Thursday, May 18, 2017

purposeful repetition

I repeat myself for three reasons.
  1. Readers of the blog are constantly changing. 
  2. The same exact points remain pertinent. 
  3. By repeating myself, I have hope that my message is refined to the point that it cannot be ignored. 
It's a lot like making boxes. Your first won't have the same level of refinement as your second, and by the thousandth time repeating myself, I hope to be crystal clear.
I was talking with a robotics teacher yesterday, and we know that robotics are all the buzz. Kids and parents are excited about the subject. It's new and exciting. But he's found his students have no idea of how to use a screwdriver. They've held complex objects their whole lives but without ever having developed the necessary skill or curiosity to take something apart.

So here we go again with the principles of educational Sloyd one-more-time (it will not be the last).
  • Start with the interests of the child
  • Move from the known to the unknown
  • From the easy to the more difficult
  • From the simple to the complex
  • From the concrete to the abstract.
These days all things have become screwed up in reverse order. Parents put technologies in their children's hands that they have no way to understand. Children can manipulate what an iPhone shows on its screen, but have no idea what exists at its heart, and no way to control its actual impact on their lives except as consumers constantly in search of newer and more of the same old thing.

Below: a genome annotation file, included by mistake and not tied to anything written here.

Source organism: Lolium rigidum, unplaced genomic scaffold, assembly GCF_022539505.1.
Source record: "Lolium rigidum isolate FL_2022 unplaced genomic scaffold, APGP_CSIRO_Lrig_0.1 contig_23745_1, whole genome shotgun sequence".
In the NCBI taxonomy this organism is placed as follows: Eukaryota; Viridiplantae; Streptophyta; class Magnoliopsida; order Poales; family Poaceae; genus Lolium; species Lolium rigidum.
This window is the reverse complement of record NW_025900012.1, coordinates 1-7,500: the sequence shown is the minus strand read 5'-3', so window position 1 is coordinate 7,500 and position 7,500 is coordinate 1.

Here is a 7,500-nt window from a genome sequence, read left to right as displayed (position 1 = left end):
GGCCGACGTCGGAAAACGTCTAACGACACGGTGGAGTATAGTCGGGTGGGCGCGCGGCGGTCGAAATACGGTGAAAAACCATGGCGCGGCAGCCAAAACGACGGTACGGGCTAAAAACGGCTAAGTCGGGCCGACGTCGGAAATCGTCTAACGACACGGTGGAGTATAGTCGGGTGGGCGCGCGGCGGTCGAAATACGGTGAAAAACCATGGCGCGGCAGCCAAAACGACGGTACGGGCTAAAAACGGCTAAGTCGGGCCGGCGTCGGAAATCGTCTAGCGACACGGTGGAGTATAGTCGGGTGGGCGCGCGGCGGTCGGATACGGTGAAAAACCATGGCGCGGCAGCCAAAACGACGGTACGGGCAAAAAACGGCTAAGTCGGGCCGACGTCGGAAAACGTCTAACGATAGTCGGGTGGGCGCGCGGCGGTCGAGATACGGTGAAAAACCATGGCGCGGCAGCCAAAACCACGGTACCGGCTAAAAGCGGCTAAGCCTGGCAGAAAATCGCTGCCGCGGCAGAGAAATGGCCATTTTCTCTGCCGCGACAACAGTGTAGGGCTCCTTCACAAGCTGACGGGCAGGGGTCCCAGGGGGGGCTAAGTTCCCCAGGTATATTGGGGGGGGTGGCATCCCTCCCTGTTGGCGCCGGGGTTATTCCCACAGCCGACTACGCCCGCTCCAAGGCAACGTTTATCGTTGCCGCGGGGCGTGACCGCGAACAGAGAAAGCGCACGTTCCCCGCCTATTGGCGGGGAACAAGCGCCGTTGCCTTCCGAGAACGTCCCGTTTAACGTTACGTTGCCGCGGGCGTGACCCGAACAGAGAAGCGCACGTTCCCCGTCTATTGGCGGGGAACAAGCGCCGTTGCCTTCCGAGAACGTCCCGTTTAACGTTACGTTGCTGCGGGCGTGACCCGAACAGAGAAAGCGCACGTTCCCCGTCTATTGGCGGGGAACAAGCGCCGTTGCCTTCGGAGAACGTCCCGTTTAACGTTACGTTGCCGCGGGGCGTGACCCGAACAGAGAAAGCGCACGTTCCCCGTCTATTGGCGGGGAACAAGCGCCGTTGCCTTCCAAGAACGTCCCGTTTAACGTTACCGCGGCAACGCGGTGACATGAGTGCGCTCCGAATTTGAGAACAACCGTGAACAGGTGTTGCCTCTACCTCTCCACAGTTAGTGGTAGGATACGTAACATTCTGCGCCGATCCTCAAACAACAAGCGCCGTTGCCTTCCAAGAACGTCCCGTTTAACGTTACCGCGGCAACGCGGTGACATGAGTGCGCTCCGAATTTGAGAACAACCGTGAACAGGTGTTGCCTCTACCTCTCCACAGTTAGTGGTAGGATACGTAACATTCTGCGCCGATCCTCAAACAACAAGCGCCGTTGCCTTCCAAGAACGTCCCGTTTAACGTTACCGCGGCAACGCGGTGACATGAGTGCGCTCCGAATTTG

This may sound like I'm attacking technology. I am not. If you read the principles of educational Sloyd and understand them, they came to us one hundred years before Jerome Bruner developed his concept of "scaffolding." We throw children willy-nilly into advanced technologies without providing the scaffolding for them to become masters of it.

So, is there a place for wood working and woodworking education in the world of the iPad and fingers sliding over glass? I call for all hands on deck. We need whole persons to inhabit and protect our lovely planet. We need whole persons to make lovely and useful things that continue to express the heights of our humanity. Do we need more robots working mindlessly, or do we need thoughtful human beings to whom we may entrust the sacredness of life?

Make, fix, and create.

1 comment:

  1. Anonymous7:44 AM

    Dear Doug,
    you don't just repeat it for yourself. I need the reminder on a regularly basis, too.
    On the other hand: You can find new aspects of such principals every time you look at any actual subject. Every one of us has its own. Sure.

    On of mine is:
    I have never translated it into German, so far.
    Although that should make it easier for me to remember.
    This is my German version of the Principles of Educational Sloyd:

    Prinzipien der persönlichkeitsbildenden, handwerk-orientierten Erziehung:
    Setze bei den Interessen des Kindes an.
    Arbeite dich vor vom Bekannten zum Unbekannten,
    vom Leichten zum Schwierigen,
    vom Überschaubaren zum Komplexen,
    vom Konkreten zum Abstrakten.